Cultural erasure is also often used to describe efforts to completely eliminate a people’s culture through genocide or forced assimilation. It may happen at the hands of another culture that is stronger than the one being erased.
Cultural erasure is something that we see in our everyday lives, even if we may not recognize it as such. For example, many people have gone through life without knowing that there are many different ways to define what it means to be masculine or feminine; they simply accepted those definitions at face value because they were presented as “common sense” and never questioned them further.
Cultural erasure is often used as a tool to colonize other nations or peoples. Today’s mass media has also been accused of cultural erasure by promoting Western values over those from other parts of the world.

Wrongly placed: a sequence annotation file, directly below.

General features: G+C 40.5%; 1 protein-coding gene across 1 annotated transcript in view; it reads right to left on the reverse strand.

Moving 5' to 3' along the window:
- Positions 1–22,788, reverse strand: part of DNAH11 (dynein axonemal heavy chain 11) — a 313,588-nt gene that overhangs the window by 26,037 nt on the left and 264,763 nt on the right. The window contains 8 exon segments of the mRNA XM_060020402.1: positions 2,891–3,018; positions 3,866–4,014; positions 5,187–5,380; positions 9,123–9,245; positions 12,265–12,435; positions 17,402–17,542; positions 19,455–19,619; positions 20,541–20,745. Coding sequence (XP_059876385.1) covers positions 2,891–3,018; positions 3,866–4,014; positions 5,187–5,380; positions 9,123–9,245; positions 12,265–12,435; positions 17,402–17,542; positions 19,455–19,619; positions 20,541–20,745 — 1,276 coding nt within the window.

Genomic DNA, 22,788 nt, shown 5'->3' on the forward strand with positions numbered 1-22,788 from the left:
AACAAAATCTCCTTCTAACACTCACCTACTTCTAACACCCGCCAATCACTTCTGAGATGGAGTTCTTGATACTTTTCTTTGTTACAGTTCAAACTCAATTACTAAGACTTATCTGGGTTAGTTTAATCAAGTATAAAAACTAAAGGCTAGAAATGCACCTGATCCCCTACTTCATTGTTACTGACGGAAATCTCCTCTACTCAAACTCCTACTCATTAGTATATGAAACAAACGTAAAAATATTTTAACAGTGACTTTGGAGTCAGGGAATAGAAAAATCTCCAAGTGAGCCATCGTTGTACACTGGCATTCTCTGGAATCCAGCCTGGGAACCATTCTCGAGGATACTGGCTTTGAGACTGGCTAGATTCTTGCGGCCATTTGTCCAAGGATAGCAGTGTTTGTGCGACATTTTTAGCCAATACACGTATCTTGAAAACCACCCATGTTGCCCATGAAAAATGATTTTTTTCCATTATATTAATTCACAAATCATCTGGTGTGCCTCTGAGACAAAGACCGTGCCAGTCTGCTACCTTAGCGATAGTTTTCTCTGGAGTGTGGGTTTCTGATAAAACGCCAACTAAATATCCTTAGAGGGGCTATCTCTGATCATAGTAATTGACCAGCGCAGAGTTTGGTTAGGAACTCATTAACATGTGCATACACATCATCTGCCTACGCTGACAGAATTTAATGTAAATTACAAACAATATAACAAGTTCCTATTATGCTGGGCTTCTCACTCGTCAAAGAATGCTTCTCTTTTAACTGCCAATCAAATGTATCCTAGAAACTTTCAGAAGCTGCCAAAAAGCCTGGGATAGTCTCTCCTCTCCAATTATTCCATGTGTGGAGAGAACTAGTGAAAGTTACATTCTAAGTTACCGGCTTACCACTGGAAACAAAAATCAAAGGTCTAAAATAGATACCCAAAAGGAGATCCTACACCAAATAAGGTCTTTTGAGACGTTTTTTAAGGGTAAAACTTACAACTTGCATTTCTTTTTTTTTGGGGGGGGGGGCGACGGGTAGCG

Cultural erasure has occurred throughout history and around the world. Some examples include:
In North America: The forced relocation of Native Americans from their homes to reservations resulted in the loss of traditional lands, language, and culture for many tribes.
In Europe: The Holocaust resulted in the murder of millions of Jews and other minorities; many survivors were forced into exile or concentration camps where they lost their homes, community members, and possessions. The survivors who returned home after liberation found that their property had been confiscated by Nazis or taken over by Poles who had moved into their homes during their absence.